Gerald followed Leti’s gaze to the door and shrugged. “Go on.”
“A center grapefruit segment opens to define a blissfully blue blueberry vaginal opening with a thin skinned hymenal caruncle less intact on riper blueberries and women before the whole grapefruit encloses vestibular fossa navicular like a navel orange to the frenulum of labium.  The posterior labial commissure closes the whole fruit store commissary before her perienal raphe routes home to anus.” Leti closed her eyes as she completed the mnemonic narrative and left them closed as she summarized, “Cantaloupe, Pear, Raspberry, Grapefruit Skin, Plum Pith, Raspberry Seed, Grapefruit Segment, Blueberry with thin skin, Grapefruit again, Navel Orange.”
“That is one dirty fruit cocktail,” a familiar voice shocked Leti into opening her eyes.
Her wife, Lee stood next to Sarah in the kitchen, smiling at her. 
Leti hurled herself into Lee’s arms, neglecting to care at all for the starched perfect lines of Lee’s dress blues.  
Her wife smelled of Brasso, Ivory Soap, and familiar salt and the cocktail of aromas was headier to Leti than that of all the eviscerated fruit crowding the kitchen. “I can’t believe you’re home.”
“I have three weeks leave. I didn’t say anything because I didn’t want to mess up your concentration before exams,” A laugh rumbled over Lee’s shoulders as Leti held tight, “but I can see that you three have already resorted to desperate measures.”
“Hey, don’t knock it until you’ve tried it,” Gerald said.
“I’ve had plenty of fruit cocktail to know where it’s best modeled for study,” Lee replied and nuzzled Leti’s ear.
“Umm. Ick. Let’s go look at more manly eggplants in the grocery story, Sarah.”
“Right. Have fun you two.” Sarah called as Gerald tugged her toward the front door.
“Is now a good time to taste your raspberry?” Lee giggled.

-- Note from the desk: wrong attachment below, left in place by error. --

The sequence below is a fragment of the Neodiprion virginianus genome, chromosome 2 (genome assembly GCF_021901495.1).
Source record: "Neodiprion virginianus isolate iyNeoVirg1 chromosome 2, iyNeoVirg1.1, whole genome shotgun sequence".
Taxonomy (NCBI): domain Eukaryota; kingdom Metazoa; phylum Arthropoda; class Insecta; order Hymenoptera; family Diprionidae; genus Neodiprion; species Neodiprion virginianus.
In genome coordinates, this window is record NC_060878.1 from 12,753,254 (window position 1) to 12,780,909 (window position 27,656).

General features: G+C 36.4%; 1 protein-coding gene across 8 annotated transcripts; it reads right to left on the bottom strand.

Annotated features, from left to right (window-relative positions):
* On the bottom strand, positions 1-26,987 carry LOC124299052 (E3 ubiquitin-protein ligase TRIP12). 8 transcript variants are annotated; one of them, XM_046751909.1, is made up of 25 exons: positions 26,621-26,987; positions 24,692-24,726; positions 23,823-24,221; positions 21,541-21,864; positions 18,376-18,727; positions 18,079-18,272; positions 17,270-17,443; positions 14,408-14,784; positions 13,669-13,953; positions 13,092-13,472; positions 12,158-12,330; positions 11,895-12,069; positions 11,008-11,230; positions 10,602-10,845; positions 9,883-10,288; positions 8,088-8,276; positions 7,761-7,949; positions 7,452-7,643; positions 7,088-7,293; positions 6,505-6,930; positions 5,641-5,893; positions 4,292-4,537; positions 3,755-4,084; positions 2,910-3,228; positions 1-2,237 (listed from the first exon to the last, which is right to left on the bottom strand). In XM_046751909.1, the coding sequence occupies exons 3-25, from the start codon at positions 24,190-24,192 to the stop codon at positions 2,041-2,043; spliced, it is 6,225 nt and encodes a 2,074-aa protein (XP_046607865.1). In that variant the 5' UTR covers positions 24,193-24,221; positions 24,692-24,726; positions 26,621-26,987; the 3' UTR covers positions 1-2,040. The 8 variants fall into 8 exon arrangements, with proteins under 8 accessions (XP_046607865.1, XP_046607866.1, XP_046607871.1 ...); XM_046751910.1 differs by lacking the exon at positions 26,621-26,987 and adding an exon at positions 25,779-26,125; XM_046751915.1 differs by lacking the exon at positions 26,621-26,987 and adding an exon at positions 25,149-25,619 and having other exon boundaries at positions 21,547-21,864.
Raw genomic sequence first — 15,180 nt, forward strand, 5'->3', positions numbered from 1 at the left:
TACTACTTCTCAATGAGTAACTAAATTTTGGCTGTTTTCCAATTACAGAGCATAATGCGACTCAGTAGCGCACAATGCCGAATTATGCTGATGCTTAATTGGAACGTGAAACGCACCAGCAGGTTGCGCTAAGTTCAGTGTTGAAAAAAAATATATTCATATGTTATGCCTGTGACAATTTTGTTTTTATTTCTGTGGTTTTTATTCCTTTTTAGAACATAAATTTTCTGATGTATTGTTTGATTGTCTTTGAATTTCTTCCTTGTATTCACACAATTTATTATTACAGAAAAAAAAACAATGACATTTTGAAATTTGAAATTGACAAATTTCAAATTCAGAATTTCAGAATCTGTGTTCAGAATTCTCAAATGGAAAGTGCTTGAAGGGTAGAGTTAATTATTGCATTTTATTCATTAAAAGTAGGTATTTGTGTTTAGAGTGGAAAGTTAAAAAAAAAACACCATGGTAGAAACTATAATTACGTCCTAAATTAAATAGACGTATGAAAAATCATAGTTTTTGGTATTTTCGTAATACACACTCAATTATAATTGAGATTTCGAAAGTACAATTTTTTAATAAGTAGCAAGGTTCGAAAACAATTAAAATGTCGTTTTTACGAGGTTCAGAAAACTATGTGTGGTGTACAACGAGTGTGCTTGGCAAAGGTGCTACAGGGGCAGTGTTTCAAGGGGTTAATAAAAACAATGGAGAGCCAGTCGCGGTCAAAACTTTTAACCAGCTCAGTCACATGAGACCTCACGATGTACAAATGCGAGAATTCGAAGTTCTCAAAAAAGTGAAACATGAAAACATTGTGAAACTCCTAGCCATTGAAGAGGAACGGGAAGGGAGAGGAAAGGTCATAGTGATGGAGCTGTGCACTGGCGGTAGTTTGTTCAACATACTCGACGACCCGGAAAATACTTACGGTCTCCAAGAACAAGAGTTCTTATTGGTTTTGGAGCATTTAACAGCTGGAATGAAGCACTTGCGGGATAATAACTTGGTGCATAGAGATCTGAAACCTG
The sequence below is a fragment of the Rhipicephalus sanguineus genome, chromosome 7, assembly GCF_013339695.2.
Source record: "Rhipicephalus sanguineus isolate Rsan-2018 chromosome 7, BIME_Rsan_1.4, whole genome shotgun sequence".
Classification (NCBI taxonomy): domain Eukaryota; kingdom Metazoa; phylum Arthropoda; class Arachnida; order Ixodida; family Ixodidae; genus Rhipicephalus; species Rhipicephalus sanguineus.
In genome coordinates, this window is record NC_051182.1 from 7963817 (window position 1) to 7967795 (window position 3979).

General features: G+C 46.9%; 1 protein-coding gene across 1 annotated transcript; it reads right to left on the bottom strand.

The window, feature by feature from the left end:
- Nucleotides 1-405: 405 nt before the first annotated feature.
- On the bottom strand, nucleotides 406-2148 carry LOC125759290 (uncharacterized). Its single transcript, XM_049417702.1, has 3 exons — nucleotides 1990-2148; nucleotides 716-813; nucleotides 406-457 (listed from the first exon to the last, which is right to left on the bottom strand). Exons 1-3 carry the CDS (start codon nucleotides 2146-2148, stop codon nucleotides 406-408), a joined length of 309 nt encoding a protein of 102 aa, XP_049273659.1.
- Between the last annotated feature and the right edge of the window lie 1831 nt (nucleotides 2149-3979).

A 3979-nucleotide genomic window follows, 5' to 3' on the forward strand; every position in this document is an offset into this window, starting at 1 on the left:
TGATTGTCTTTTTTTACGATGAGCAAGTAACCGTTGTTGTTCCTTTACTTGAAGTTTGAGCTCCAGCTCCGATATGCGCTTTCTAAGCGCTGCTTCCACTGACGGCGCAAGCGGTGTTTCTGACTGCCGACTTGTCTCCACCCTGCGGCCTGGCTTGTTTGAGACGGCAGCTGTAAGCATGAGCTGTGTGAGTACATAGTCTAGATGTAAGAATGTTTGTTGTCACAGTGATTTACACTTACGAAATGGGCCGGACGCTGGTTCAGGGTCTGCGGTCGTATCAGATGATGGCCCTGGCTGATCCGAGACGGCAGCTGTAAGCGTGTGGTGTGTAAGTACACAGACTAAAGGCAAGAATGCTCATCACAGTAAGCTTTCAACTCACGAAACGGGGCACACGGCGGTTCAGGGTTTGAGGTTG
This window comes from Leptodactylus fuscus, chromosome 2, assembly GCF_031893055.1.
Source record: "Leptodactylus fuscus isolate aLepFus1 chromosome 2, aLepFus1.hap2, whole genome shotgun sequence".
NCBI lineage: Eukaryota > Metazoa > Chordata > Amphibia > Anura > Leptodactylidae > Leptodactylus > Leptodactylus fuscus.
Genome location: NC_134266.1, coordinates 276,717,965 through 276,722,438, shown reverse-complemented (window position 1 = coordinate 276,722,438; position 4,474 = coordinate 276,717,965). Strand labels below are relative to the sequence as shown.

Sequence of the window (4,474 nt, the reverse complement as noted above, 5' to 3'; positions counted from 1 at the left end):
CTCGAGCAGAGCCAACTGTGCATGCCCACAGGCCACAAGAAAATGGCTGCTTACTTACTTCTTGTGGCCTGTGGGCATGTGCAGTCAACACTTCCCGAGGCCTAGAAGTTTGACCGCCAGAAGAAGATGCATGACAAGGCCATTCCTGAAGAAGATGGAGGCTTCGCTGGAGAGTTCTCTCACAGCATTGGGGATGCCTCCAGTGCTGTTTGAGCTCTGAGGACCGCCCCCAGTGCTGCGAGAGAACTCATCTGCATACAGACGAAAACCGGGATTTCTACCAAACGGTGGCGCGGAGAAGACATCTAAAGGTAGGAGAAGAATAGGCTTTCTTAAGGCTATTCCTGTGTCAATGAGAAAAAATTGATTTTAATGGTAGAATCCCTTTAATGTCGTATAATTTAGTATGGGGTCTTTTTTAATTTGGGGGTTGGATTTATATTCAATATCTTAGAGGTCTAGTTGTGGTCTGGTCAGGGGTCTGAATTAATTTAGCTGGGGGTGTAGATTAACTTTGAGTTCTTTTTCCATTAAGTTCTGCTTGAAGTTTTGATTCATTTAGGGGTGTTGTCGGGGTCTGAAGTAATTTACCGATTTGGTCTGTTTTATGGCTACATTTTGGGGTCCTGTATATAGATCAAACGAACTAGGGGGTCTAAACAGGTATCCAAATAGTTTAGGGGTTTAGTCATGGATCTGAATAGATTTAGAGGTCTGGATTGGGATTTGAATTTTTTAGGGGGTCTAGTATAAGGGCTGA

“Oh yes. I can’t think of a better study aid.” Leti laughed.
“I’m open to stroking blueberries too.”
“I’ll share my whole fruit cocktail, if you’ll share yours.”
Lee pulled her toward the bedroom. “Yes, ma’am.”

I hope this story entertained you, but also serves as a reminder that it is mentally healthy to label and talk about all kinds of potentially awkward things--including your own mental and learning challenges, just as the great Carrie Fisher (who passed this week) did over the last two decades.  Mental Health and emotional well-being are causes dear to me and a big challenge among homeless adults, LGBT youth, and veterans in America. Please, learn more about what you can do to help yourself and others by visiting and volunteering through front-line organizations like The Montrose Center.
If you're interested in another free story meeting this challenge, please check out Darla Baker's.  And if you're brave enough, I double dog dare you...#BeMightyWrite

Why not the whole armor when challenged to a guantlet?

Saturday, December 10, 2016

Save your holidays and happiness

Not all family gatherings are places of welcoming warmth and serenity, and some will never be no matter what you do; but you can improve your chances of happily-ever-after in every relationship by following healthy rules for fighting. Fights, conflict, arguments, and heated debates are a necessary evil. If we fight well, we learn something important and the relationship grows stronger.